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How Much Exercise Is Too Much?


Exercise is a major component of a healthy lifestyle, and the benefits of regular physical activity are well established. However physical activity sometimes is accompanied by certain arrhythmias premature beats or atrial fibrillation (AF). Less often such activity may result in life-threatening arrhythmias specifically ventricular fibrillation (1). The relationship between physical activity and risks of AF continues to be a subject of scientific debate. Sub sole nihil novi(lat.) in a broad sense, it would be wrong characteristics of the article by Nielsen et al. (published in this issue of JAFIB). In fact, numerous studies have been conducted regarding (AF) occurrence and risks in healthy people or in people with undefined health status in statistically meaningful groups. Large-scale meta-analysis of long-term studies and remarkable comparative insights highlight an ambiguity of AF behavior in different groups of individuals (adults, athletes and non-athletes) with their different intensity levels of physical activity. Authors have revealed that both long-term vigorous physical training as well as a lack of physical activity are related to increased risk of AF. Their discrete hint on the presence of U-shaped relationship between physical activity and risks of outbreak of AF is very important for comprehension of AF. Conclusions in fact elegantly reflect true reality emphasizing that we deal with volatile and heterogeneous nature of AF. At large, irrespective of the intensity of physical activity, the new onset of AF paroxysm is unpredictable. Deductively, the results of this remarkable study reveal the presence of individual cardiac/atrial exercise tolerance or individual sensitivity to physical stress. In other words, there probably is some individual stress level threshold above which the risk of AF paroxysm in a specific lifetime may culminate.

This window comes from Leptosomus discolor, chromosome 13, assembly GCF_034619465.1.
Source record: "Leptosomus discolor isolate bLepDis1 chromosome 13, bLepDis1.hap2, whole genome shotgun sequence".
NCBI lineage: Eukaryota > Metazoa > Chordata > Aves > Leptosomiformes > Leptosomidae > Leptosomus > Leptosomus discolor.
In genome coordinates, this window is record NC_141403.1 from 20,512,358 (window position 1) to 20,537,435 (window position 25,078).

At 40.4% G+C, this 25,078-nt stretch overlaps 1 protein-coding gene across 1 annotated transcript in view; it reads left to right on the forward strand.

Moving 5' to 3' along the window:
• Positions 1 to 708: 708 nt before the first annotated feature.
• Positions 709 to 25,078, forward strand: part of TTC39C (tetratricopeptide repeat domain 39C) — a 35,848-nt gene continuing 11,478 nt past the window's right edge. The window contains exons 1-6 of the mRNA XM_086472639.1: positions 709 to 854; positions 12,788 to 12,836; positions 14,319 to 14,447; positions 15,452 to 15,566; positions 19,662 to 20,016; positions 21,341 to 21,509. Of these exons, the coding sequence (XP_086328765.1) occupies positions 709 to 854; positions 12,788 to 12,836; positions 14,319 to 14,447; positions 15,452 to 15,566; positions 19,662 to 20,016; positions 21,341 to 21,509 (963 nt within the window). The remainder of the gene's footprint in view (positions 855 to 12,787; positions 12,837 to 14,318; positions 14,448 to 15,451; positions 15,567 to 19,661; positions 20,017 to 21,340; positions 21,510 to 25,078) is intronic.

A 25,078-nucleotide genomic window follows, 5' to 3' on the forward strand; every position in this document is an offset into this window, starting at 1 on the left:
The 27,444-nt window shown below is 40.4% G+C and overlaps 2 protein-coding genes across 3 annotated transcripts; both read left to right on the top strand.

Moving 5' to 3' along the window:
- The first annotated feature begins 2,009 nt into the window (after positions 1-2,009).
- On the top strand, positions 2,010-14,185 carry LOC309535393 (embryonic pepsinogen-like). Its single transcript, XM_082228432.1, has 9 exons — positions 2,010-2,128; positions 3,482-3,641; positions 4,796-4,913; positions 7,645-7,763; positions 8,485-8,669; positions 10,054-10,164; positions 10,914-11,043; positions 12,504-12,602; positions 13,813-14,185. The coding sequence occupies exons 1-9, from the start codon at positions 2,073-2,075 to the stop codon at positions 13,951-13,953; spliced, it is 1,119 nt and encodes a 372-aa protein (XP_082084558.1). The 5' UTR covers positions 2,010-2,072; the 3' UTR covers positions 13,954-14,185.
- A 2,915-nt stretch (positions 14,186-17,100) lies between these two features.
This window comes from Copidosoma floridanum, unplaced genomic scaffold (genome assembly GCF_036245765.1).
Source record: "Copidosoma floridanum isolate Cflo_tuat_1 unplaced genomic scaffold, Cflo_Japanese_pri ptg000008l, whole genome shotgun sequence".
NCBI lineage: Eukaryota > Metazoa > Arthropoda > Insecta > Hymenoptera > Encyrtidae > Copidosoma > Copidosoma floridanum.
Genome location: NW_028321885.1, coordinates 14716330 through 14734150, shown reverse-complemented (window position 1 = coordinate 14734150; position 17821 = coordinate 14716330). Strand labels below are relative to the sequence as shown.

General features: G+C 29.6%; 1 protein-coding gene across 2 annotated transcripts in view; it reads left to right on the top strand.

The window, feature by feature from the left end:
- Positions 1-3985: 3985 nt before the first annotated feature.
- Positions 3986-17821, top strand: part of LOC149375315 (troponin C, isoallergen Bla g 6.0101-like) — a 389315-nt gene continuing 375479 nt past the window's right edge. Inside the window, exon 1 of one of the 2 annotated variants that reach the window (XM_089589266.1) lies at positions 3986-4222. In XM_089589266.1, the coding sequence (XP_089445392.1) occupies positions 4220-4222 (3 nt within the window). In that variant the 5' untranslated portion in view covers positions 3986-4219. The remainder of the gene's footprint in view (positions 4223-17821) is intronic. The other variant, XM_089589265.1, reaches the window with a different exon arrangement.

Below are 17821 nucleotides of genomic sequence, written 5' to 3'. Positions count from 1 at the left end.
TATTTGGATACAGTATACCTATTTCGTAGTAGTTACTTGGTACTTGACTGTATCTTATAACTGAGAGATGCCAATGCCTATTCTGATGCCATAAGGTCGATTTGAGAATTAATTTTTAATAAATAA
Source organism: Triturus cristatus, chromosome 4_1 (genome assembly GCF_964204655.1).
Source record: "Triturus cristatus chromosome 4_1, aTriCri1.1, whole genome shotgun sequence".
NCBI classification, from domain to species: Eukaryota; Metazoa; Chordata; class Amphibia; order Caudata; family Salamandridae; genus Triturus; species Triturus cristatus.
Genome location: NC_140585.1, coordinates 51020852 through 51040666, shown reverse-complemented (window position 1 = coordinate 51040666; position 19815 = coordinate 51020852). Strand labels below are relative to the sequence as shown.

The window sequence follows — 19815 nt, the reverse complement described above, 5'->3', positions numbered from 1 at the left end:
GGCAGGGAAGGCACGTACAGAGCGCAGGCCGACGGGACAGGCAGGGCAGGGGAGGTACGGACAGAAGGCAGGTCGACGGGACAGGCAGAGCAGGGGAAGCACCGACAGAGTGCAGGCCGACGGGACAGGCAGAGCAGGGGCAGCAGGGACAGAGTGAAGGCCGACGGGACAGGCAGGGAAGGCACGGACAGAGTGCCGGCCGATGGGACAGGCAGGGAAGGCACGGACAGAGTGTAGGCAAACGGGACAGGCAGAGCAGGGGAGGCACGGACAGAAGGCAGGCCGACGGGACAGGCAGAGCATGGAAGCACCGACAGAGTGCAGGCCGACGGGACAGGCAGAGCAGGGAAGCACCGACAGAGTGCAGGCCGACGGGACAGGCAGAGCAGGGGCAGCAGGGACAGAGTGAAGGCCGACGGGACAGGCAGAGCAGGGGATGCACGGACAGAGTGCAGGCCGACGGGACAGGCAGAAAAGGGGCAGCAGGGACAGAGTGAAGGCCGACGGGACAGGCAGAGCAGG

Credits: Petras Stirbys


Biosense Webster
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Introduction to AFib
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